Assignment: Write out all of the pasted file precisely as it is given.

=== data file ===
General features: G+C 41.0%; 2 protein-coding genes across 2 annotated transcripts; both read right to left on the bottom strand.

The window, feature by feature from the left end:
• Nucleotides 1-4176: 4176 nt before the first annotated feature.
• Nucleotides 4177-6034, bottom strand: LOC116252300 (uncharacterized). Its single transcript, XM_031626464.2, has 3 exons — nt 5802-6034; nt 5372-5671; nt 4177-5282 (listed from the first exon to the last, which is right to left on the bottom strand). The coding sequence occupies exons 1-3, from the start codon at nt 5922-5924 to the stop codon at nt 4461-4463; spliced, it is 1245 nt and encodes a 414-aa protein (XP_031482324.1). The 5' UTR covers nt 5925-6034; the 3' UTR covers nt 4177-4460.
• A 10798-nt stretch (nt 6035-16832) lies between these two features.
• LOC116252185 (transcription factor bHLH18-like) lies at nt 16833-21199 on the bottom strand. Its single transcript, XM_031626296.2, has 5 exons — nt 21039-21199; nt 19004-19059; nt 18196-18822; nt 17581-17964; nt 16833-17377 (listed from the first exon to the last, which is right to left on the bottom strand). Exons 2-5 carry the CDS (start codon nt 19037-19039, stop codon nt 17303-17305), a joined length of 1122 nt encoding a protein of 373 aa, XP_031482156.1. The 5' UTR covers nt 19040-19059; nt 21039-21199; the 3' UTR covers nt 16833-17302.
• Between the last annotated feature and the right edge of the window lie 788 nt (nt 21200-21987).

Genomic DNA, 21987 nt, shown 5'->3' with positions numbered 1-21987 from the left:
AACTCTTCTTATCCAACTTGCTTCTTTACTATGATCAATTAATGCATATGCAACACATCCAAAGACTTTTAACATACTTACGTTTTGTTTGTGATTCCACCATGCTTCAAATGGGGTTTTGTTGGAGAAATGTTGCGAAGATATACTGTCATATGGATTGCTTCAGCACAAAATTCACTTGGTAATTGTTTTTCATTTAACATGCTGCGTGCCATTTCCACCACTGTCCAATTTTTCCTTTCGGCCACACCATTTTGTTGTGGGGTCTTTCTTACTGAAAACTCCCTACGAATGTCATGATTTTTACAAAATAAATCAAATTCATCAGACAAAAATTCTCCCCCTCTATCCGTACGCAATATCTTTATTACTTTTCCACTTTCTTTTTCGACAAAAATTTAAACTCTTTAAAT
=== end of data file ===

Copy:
General features: G+C 41.0%; 2 protein-coding genes across 2 annotated transcripts; both read right to left on the bottom strand.

The window, feature by feature from the left end:
• Nucleotides 1-4176: 4176 nt before the first annotated feature.
• Nucleotides 4177-6034, bottom strand: LOC116252300 (uncharacterized). Its single transcript, XM_031626464.2, has 3 exons — nt 5802-6034; nt 5372-5671; nt 4177-5282 (listed from the first exon to the last, which is right to left on the bottom strand). The coding sequence occupies exons 1-3, from the start codon at nt 5922-5924 to the stop codon at nt 4461-4463; spliced, it is 1245 nt and encodes a 414-aa protein (XP_031482324.1). The 5' UTR covers nt 5925-6034; the 3' UTR covers nt 4177-4460.
• A 10798-nt stretch (nt 6035-16832) lies between these two features.
• LOC116252185 (transcription factor bHLH18-like) lies at nt 16833-21199 on the bottom strand. Its single transcript, XM_031626296.2, has 5 exons — nt 21039-21199; nt 19004-19059; nt 18196-18822; nt 17581-17964; nt 16833-17377 (listed from the first exon to the last, which is right to left on the bottom strand). Exons 2-5 carry the CDS (start codon nt 19037-19039, stop codon nt 17303-17305), a joined length of 1122 nt encoding a protein of 373 aa, XP_031482156.1. The 5' UTR covers nt 19040-19059; nt 21039-21199; the 3' UTR covers nt 16833-17302.
• Between the last annotated feature and the right edge of the window lie 788 nt (nt 21200-21987).

Genomic DNA, 21987 nt, shown 5'->3' with positions numbered 1-21987 from the left:
AACTCTTCTTATCCAACTTGCTTCTTTACTATGATCAATTAATGCATATGCAACACATCCAAAGACTTTTAACATACTTACGTTTTGTTTGTGATTCCACCATGCTTCAAATGGGGTTTTGTTGGAGAAATGTTGCGAAGATATACTGTCATATGGATTGCTTCAGCACAAAATTCACTTGGTAATTGTTTTTCATTTAACATGCTGCGTGCCATTTCCACCACTGTCCAATTTTTCCTTTCGGCCACACCATTTTGTTGTGGGGTCTTTCTTACTGAAAACTCCCTACGAATGTCATGATTTTTACAAAATAAATCAAATTCATCAGACAAAAATTCTCCCCCTCTATCCGTACGCAATATCTTTATTACTTTTCCACTTTCTTTTTCGACAAAAATTTAAACTCTTTAAAT